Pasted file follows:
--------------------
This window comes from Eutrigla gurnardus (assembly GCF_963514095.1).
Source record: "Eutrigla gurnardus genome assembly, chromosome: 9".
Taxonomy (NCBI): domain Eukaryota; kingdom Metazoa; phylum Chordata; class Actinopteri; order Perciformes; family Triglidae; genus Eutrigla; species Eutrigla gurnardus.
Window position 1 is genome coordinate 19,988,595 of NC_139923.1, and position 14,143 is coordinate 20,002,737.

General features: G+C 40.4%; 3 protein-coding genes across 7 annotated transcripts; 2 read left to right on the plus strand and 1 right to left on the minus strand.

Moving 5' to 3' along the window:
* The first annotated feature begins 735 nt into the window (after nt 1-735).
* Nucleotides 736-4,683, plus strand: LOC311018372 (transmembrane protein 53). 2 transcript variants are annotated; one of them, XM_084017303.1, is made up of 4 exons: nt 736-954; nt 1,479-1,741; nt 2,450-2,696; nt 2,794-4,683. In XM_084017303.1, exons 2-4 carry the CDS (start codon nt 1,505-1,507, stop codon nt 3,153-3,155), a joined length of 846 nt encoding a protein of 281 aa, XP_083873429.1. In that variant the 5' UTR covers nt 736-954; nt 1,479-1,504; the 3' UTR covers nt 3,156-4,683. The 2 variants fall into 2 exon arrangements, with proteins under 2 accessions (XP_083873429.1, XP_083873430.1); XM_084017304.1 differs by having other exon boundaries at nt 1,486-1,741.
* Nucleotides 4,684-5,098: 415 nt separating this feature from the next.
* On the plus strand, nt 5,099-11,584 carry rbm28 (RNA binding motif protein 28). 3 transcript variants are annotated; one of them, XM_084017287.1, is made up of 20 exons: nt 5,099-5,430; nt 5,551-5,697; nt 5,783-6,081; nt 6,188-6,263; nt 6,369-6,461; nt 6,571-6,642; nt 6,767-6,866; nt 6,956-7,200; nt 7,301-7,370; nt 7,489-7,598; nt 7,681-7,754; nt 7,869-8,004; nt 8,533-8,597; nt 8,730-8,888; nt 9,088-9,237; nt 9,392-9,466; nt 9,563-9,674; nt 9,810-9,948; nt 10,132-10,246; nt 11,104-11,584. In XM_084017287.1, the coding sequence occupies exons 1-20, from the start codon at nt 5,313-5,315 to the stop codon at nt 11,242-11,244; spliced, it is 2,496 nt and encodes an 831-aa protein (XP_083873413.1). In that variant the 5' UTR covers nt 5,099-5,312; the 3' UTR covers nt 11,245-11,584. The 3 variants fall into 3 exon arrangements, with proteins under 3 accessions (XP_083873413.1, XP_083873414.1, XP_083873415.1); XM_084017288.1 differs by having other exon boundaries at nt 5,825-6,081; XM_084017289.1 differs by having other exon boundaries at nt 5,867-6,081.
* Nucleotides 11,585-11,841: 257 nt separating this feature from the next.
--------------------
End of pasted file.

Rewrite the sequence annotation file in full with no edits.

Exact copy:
This window comes from Eutrigla gurnardus (assembly GCF_963514095.1).
Source record: "Eutrigla gurnardus genome assembly, chromosome: 9".
Taxonomy (NCBI): domain Eukaryota; kingdom Metazoa; phylum Chordata; class Actinopteri; order Perciformes; family Triglidae; genus Eutrigla; species Eutrigla gurnardus.
Window position 1 is genome coordinate 19,988,595 of NC_139923.1, and position 14,143 is coordinate 20,002,737.

General features: G+C 40.4%; 3 protein-coding genes across 7 annotated transcripts; 2 read left to right on the plus strand and 1 right to left on the minus strand.

Moving 5' to 3' along the window:
* The first annotated feature begins 735 nt into the window (after nt 1-735).
* Nucleotides 736-4,683, plus strand: LOC311018372 (transmembrane protein 53). 2 transcript variants are annotated; one of them, XM_084017303.1, is made up of 4 exons: nt 736-954; nt 1,479-1,741; nt 2,450-2,696; nt 2,794-4,683. In XM_084017303.1, exons 2-4 carry the CDS (start codon nt 1,505-1,507, stop codon nt 3,153-3,155), a joined length of 846 nt encoding a protein of 281 aa, XP_083873429.1. In that variant the 5' UTR covers nt 736-954; nt 1,479-1,504; the 3' UTR covers nt 3,156-4,683. The 2 variants fall into 2 exon arrangements, with proteins under 2 accessions (XP_083873429.1, XP_083873430.1); XM_084017304.1 differs by having other exon boundaries at nt 1,486-1,741.
* Nucleotides 4,684-5,098: 415 nt separating this feature from the next.
* On the plus strand, nt 5,099-11,584 carry rbm28 (RNA binding motif protein 28). 3 transcript variants are annotated; one of them, XM_084017287.1, is made up of 20 exons: nt 5,099-5,430; nt 5,551-5,697; nt 5,783-6,081; nt 6,188-6,263; nt 6,369-6,461; nt 6,571-6,642; nt 6,767-6,866; nt 6,956-7,200; nt 7,301-7,370; nt 7,489-7,598; nt 7,681-7,754; nt 7,869-8,004; nt 8,533-8,597; nt 8,730-8,888; nt 9,088-9,237; nt 9,392-9,466; nt 9,563-9,674; nt 9,810-9,948; nt 10,132-10,246; nt 11,104-11,584. In XM_084017287.1, the coding sequence occupies exons 1-20, from the start codon at nt 5,313-5,315 to the stop codon at nt 11,242-11,244; spliced, it is 2,496 nt and encodes an 831-aa protein (XP_083873413.1). In that variant the 5' UTR covers nt 5,099-5,312; the 3' UTR covers nt 11,245-11,584. The 3 variants fall into 3 exon arrangements, with proteins under 3 accessions (XP_083873413.1, XP_083873414.1, XP_083873415.1); XM_084017288.1 differs by having other exon boundaries at nt 5,825-6,081; XM_084017289.1 differs by having other exon boundaries at nt 5,867-6,081.
* Nucleotides 11,585-11,841: 257 nt separating this feature from the next.